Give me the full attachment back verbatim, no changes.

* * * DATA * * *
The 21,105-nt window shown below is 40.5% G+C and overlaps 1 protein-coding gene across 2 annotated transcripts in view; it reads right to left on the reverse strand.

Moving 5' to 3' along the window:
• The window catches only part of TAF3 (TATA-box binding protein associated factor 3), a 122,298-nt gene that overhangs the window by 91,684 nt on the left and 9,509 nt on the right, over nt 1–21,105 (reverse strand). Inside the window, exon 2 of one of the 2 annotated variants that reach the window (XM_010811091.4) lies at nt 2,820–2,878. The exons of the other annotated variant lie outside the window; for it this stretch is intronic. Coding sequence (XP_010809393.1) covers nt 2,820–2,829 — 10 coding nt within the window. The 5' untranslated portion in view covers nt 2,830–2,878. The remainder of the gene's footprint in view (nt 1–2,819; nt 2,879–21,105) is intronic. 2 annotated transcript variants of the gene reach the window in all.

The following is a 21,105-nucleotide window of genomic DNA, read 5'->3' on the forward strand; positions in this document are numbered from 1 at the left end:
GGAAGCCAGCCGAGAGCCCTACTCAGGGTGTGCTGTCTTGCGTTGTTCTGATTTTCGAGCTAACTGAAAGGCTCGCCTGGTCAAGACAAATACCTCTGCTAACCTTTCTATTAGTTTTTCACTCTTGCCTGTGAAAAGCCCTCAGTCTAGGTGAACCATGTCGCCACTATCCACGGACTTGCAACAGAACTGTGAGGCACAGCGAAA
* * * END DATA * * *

The 21,105-nt window shown below is 40.5% G+C and overlaps 1 protein-coding gene across 2 annotated transcripts in view; it reads right to left on the reverse strand.

Moving 5' to 3' along the window:
• The window catches only part of TAF3 (TATA-box binding protein associated factor 3), a 122,298-nt gene that overhangs the window by 91,684 nt on the left and 9,509 nt on the right, over nt 1–21,105 (reverse strand). Inside the window, exon 2 of one of the 2 annotated variants that reach the window (XM_010811091.4) lies at nt 2,820–2,878. The exons of the other annotated variant lie outside the window; for it this stretch is intronic. Coding sequence (XP_010809393.1) covers nt 2,820–2,829 — 10 coding nt within the window. The 5' untranslated portion in view covers nt 2,830–2,878. The remainder of the gene's footprint in view (nt 1–2,819; nt 2,879–21,105) is intronic. 2 annotated transcript variants of the gene reach the window in all.

The following is a 21,105-nucleotide window of genomic DNA, read 5'->3' on the forward strand; positions in this document are numbered from 1 at the left end:
GGAAGCCAGCCGAGAGCCCTACTCAGGGTGTGCTGTCTTGCGTTGTTCTGATTTTCGAGCTAACTGAAAGGCTCGCCTGGTCAAGACAAATACCTCTGCTAACCTTTCTATTAGTTTTTCACTCTTGCCTGTGAAAAGCCCTCAGTCTAGGTGAACCATGTCGCCACTATCCACGGACTTGCAACAGAACTGTGAGGCACAGCGAAA